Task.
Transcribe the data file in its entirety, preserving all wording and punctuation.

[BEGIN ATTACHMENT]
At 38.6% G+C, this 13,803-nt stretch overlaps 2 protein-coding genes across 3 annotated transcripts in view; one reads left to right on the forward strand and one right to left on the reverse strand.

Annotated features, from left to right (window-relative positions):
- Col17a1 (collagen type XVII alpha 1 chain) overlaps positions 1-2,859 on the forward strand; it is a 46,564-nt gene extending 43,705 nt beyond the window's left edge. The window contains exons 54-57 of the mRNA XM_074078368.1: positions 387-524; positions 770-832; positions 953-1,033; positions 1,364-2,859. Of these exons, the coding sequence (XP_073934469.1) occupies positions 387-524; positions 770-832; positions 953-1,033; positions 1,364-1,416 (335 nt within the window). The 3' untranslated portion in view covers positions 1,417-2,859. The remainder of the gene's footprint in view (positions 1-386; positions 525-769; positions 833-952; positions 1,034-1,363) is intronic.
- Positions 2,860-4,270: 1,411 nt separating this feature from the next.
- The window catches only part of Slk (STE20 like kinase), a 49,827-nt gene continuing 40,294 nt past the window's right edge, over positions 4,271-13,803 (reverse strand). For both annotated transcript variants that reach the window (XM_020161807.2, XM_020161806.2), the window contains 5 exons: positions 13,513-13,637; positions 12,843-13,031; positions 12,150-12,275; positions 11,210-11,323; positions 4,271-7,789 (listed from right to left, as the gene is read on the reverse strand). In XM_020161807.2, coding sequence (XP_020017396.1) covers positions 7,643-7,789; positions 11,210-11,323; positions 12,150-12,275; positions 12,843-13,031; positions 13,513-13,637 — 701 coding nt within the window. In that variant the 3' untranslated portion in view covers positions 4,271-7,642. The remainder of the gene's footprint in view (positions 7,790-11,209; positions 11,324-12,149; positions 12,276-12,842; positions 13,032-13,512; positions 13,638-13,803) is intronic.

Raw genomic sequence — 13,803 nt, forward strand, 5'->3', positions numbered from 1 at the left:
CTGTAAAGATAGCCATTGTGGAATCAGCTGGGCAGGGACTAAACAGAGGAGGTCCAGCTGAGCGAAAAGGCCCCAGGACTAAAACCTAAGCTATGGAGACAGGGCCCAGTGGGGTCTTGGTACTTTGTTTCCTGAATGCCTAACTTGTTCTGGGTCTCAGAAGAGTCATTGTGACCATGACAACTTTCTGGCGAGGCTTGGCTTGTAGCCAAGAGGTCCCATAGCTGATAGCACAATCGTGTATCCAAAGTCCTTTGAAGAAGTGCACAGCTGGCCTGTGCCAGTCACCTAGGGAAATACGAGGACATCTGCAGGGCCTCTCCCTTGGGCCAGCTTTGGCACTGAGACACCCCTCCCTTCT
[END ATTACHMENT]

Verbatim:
At 38.6% G+C, this 13,803-nt stretch overlaps 2 protein-coding genes across 3 annotated transcripts in view; one reads left to right on the forward strand and one right to left on the reverse strand.

Annotated features, from left to right (window-relative positions):
- Col17a1 (collagen type XVII alpha 1 chain) overlaps positions 1-2,859 on the forward strand; it is a 46,564-nt gene extending 43,705 nt beyond the window's left edge. The window contains exons 54-57 of the mRNA XM_074078368.1: positions 387-524; positions 770-832; positions 953-1,033; positions 1,364-2,859. Of these exons, the coding sequence (XP_073934469.1) occupies positions 387-524; positions 770-832; positions 953-1,033; positions 1,364-1,416 (335 nt within the window). The 3' untranslated portion in view covers positions 1,417-2,859. The remainder of the gene's footprint in view (positions 1-386; positions 525-769; positions 833-952; positions 1,034-1,363) is intronic.
- Positions 2,860-4,270: 1,411 nt separating this feature from the next.
- The window catches only part of Slk (STE20 like kinase), a 49,827-nt gene continuing 40,294 nt past the window's right edge, over positions 4,271-13,803 (reverse strand). For both annotated transcript variants that reach the window (XM_020161807.2, XM_020161806.2), the window contains 5 exons: positions 13,513-13,637; positions 12,843-13,031; positions 12,150-12,275; positions 11,210-11,323; positions 4,271-7,789 (listed from right to left, as the gene is read on the reverse strand). In XM_020161807.2, coding sequence (XP_020017396.1) covers positions 7,643-7,789; positions 11,210-11,323; positions 12,150-12,275; positions 12,843-13,031; positions 13,513-13,637 — 701 coding nt within the window. In that variant the 3' untranslated portion in view covers positions 4,271-7,642. The remainder of the gene's footprint in view (positions 7,790-11,209; positions 11,324-12,149; positions 12,276-12,842; positions 13,032-13,512; positions 13,638-13,803) is intronic.

Raw genomic sequence — 13,803 nt, forward strand, 5'->3', positions numbered from 1 at the left:
CTGTAAAGATAGCCATTGTGGAATCAGCTGGGCAGGGACTAAACAGAGGAGGTCCAGCTGAGCGAAAAGGCCCCAGGACTAAAACCTAAGCTATGGAGACAGGGCCCAGTGGGGTCTTGGTACTTTGTTTCCTGAATGCCTAACTTGTTCTGGGTCTCAGAAGAGTCATTGTGACCATGACAACTTTCTGGCGAGGCTTGGCTTGTAGCCAAGAGGTCCCATAGCTGATAGCACAATCGTGTATCCAAAGTCCTTTGAAGAAGTGCACAGCTGGCCTGTGCCAGTCACCTAGGGAAATACGAGGACATCTGCAGGGCCTCTCCCTTGGGCCAGCTTTGGCACTGAGACACCCCTCCCTTCT